A coroner called the death of an 18-year-old Eastbourne woman an ‘absolute tragedy’ at an inquest yesterday (Thursday).
Described as ‘adventurous’ and a ‘bubbly character’ Lucie Watt was sadly found dead where she was living in Ceylon Place in April, the court at Eastbourne Town Hall heard.
The hospitality apprentice who had been working in the Duke of Devonshire pub was said in a statement by her mother to have sent texts to her family and friends saying she loved them before she died.
Her mother said, “Lucie was a bubbly character and was very adventurous. She was a bit of a daredevil and could be quite fiery at times and would tell you straight.”
She said her daughter had self harmed in the past – something she did not want to talk about to her mother.
The statement continued, “We had texts saying ‘I love you’ with a heart. She sent messages from her phone saying she loved everyone but would rather end it now.”
The inquest also heard from DC Daniel Thompson, who had examined Lucie’s phone after her death. He said he found a suicide message from the day of her death.
Lucie’s body was discovered by Bruce Humphries, of local letting agency Room 2 Let, who had been checking up on her after concerns from friends about a ‘worrying text’.
The coroner for East Sussex Alan Craze called the situation an ‘absolute tragedy’. He said, “It’s always a tragedy when someone at such a young age decides they can’t face going on with life.
“Why with all the future ahead of her did she decide to do this?
“The question arises as to whether she was suffering some form of depression.
“It’s sad that if she was suffering she didn’t feel able to seek help, either by going to a doctor or by going to friends and family.
“A case like this is always very sad if we are not certain as to why it’s taken place.
“There’s always going to be some questions left unanswered and I’m afraid this is one of them.
“Taking to account what was on her phone I’m not left in any doubt she wanted to bring her life to an end.
“Please accept my condolences.”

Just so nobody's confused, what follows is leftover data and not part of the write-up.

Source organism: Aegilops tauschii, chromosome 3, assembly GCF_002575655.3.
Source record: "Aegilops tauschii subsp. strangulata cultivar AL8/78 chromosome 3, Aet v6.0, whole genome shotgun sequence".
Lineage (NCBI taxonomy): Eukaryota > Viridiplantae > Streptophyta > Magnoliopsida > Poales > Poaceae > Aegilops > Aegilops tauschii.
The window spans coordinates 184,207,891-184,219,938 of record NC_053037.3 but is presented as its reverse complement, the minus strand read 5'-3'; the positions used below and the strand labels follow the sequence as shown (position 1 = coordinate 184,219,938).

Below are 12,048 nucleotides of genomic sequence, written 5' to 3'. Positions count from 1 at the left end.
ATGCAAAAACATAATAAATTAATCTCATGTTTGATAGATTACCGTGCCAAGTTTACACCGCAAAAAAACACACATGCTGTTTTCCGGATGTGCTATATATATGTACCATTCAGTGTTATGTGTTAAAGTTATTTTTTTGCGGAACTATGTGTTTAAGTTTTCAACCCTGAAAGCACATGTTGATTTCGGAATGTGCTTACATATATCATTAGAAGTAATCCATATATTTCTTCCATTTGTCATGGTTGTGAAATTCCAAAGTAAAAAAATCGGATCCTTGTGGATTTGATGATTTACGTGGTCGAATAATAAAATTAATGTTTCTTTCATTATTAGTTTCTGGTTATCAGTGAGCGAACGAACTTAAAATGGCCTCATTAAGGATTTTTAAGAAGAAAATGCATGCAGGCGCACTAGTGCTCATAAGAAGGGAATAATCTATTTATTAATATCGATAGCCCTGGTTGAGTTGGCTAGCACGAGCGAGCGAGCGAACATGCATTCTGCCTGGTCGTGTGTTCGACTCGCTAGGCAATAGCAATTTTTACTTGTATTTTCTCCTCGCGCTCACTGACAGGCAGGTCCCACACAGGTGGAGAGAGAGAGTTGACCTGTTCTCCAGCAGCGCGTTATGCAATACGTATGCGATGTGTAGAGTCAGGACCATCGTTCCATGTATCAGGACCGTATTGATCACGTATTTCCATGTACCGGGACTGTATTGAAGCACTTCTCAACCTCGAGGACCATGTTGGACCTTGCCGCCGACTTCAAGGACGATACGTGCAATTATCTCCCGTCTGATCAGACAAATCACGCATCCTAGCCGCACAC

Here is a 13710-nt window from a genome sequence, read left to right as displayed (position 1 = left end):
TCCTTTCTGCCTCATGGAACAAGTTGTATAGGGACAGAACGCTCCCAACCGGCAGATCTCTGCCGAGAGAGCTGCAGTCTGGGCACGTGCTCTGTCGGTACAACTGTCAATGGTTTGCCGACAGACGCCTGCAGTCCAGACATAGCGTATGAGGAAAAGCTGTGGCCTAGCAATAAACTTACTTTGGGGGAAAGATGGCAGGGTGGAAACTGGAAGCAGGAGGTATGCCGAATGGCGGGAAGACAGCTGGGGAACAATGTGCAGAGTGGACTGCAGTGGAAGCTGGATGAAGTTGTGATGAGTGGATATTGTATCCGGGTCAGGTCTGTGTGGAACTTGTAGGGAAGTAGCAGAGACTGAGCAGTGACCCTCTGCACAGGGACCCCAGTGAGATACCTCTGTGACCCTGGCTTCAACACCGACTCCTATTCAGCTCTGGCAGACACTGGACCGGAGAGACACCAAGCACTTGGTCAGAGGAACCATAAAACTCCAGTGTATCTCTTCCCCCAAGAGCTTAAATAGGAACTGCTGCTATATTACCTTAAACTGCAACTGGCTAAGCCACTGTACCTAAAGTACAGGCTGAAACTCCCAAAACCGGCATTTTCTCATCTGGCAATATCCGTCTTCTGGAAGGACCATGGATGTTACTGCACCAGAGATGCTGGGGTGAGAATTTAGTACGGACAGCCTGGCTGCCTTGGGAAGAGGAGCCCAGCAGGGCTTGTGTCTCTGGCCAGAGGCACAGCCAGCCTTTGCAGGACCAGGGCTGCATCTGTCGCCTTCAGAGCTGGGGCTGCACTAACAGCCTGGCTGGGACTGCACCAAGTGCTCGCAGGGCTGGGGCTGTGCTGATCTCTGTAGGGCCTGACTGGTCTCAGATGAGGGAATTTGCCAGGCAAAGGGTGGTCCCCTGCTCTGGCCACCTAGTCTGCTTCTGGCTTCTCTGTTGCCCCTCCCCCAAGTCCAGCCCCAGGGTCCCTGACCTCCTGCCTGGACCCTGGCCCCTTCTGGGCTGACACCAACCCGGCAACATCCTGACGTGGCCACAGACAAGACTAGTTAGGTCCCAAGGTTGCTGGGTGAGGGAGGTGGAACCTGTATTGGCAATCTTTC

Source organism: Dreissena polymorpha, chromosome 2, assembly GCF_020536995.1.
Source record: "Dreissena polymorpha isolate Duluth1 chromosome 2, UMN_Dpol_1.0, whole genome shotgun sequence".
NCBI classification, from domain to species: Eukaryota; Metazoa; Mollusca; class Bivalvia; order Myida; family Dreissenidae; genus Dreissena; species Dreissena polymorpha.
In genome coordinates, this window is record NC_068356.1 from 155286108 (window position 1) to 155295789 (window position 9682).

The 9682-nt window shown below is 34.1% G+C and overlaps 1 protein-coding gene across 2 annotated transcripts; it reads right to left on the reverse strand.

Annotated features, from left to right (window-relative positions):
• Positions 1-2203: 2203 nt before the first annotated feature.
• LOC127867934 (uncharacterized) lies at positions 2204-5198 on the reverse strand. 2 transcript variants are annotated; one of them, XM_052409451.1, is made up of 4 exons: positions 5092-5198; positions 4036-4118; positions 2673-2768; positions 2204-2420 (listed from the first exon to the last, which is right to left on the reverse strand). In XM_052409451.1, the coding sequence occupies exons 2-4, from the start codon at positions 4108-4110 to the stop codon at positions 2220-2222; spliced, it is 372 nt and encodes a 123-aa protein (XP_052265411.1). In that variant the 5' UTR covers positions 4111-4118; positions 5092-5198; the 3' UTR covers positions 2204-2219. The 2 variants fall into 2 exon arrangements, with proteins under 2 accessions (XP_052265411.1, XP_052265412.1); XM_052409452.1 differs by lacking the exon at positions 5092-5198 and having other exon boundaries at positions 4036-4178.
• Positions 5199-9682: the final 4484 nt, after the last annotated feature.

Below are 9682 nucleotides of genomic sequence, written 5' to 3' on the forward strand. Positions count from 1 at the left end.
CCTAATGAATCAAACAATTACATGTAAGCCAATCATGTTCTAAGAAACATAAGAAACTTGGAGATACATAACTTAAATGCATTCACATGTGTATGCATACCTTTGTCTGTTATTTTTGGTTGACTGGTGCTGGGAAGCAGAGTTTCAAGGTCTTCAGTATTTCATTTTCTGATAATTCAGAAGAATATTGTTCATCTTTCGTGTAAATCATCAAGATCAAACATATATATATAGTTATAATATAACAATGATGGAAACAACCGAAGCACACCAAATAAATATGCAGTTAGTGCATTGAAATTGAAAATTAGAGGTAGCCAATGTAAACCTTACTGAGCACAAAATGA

If you have been affected by any of the issues raised in this article, the Samaritans may be able to help – the charity’s helpline number is 116 123.
• Editor’s note: There is no issue more sensitive than reporting on the tragic death of a young person. We take that responsibility incredibly seriously.
Whenever there is a sudden or unexplained death there is a legal requirement for an inquest to be held under the authority of a coroner and sometimes with a jury. This ensures that the cause of death and the reasons leading to it are fully understood and that any lessons and warnings are learned and shared.
Inquests are normally held in public and the local press has a responsibility to attend, as the public’s representative, and to report an accurate summary of what was said.
It is our practice for all inquest reports to be checked by a senior editorial manager prior to publication. This is to ensure that no details have been included that might lead to copycat deaths and to check that the Samaritans details are printed at the end of the story. Our reports adhere to the requirements of the Editors’ Code of Practice and meet the standards demanded by our independent regulator IPSO.
We know that inquest reports can be upsetting but they are part of a legal and publicly accountable process that ensures that no sudden or unexplained death can be ignored.
We do not add any details to the report that were not given formally at the public inquest. However, if a family member or friend would like to pay a tribute to Lucie, we can be contacted on firstname.lastname@example.org